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Learn more about Teatro Colon...

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Argentina > My experience at the Colon theater of Buenos Aires
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Now I relaxed and began to look around at the interior of the magnificent hall. It is the match of any opera house in the world, I thought, looking at the tiers of balconies and private boxes rising far above me. I tried to count the levels of seating, and, because the highest ones were so far above me, I could not be certain if there were seven or eight. The grand old chandelier centered in the cavernous upper reaches of the hall was a beautiful sight to remember. I thought about the one that crashed on the stage in Phantom of the Opera. If this one were to fall, no one in the orchestra would leave unscathed, and most wouldn't leave at all. The hall was filling up, and I shifted my weight to settle into the warm comfort of my red velvet upholstered chair. Most of the patrons were well dressed, but, like everywhere else, some showed up in very casual clothes. On the whole, Buenos Aires dresses for evening better than most other places in the western world, but even there you can see blue jeans and sneakers in the opera house. It wasn't a sell-out, but at least two thirds of the great hall was occupied when the curtain went up.

I relaxed to listen to some familiar strains of Tchaikovsky. Throughout the performance I marveled at the colorful costumes, the elaborate scenery, and the dancing of the ballet ensemble of the theater. Sleeping Beauty is a story of kings and queens and princes and princesses and good and bad fairies, so it's easy to imagine the freedom the Teatro's set and scenery designers had as they did their magic. While I'm not really a ballet aficionado, the entire performance was riveting, as the dancers made the fairy tale real for the audience. At breaks, the polite audience filled out for conversation and refreshments. I strolled among them picking up new words in Spanish for my budding second language project. Just before the final curtain, as the princess had been awakened and then married to the handsome prince and it was all winding up, high above the stage, a snowfall of brilliant, minute colored sparkles began to descend to the stage floor sending the stage lights out in tiny flashes to dazzle the audience. Added to the colorful sets and costumes of the finale, I was spellbound until the curtain had descended.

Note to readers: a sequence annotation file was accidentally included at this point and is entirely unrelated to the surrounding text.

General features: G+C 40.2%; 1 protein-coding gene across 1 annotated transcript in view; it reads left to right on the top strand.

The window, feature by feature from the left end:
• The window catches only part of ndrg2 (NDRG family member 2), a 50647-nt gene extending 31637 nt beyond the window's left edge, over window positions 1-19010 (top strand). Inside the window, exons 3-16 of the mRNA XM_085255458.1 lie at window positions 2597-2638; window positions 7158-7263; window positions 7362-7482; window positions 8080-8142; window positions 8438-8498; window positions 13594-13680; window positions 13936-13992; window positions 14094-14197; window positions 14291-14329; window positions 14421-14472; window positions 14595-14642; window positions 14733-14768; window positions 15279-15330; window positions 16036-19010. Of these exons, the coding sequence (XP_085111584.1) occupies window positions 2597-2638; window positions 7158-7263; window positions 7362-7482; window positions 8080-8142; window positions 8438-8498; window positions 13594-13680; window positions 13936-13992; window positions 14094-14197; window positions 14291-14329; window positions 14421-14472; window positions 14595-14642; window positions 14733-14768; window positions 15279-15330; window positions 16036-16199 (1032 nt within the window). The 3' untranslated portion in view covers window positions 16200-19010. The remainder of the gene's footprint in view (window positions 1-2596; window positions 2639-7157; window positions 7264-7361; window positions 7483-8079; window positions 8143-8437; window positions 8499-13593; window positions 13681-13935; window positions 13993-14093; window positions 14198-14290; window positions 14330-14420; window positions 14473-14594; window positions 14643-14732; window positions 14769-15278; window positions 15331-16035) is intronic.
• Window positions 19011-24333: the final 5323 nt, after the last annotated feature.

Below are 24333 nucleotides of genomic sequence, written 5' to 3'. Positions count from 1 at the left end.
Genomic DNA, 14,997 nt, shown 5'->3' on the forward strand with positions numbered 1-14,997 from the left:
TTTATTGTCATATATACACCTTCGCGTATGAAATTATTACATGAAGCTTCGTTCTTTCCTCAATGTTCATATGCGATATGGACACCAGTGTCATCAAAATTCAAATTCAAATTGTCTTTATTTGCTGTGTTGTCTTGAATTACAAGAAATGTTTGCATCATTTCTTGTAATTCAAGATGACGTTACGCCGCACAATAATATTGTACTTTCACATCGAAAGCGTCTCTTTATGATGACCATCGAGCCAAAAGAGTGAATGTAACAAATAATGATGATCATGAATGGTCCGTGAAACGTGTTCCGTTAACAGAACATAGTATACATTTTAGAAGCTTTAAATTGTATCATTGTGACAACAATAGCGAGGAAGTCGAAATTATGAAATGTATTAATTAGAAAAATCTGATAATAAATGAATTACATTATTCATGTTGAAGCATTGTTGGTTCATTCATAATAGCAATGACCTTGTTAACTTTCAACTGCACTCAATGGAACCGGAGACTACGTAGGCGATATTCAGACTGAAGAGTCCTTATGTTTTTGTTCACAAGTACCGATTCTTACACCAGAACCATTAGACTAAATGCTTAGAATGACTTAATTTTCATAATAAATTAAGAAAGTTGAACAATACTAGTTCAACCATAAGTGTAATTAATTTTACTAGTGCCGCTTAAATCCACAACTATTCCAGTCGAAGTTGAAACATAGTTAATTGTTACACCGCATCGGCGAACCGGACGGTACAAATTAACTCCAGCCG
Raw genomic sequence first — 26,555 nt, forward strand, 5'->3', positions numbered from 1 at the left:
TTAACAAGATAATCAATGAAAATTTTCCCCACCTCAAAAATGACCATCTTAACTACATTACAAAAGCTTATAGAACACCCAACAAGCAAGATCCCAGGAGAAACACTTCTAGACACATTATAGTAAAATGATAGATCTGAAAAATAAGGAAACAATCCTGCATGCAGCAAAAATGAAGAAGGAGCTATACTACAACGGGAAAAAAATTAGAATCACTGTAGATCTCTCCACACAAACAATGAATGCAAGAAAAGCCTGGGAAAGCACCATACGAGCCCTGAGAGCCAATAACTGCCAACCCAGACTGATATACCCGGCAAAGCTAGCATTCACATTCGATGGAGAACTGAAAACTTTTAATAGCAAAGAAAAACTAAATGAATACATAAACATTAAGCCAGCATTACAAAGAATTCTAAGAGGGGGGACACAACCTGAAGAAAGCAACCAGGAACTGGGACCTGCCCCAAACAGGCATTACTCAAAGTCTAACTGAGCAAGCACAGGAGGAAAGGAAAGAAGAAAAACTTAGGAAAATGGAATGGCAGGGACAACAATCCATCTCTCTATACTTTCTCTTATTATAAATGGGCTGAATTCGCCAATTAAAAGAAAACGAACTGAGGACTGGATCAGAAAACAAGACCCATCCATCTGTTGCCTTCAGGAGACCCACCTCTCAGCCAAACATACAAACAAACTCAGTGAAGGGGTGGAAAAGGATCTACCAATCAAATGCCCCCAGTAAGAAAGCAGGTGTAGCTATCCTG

After bows and curtain calls, the audience filled out, and I was one of the first out the door to find a cab waiting. Teatro Colón has entertained Porteños since 1908. Thinking of it, I can imagine Juán Perón and Evita sitting in one of the velvet draped boxes watching the same prince kiss awake the same princess that I did. I can also see the stern faces of the generals of the military junta that held the country in its grip in the late 70's and early 80's while they conducted the "dirty war" on their enemies, many of whom disappeared, never to be seen again. In my mind's eye, I can also see Carlos Gardel, the man who popularized the tango, perched in a box smiling and watching a musical performance. Teatro Colón is a place of grand spectacles, a place of the Argentine people, a place well worth a visit on any trip to Buenos Aires.

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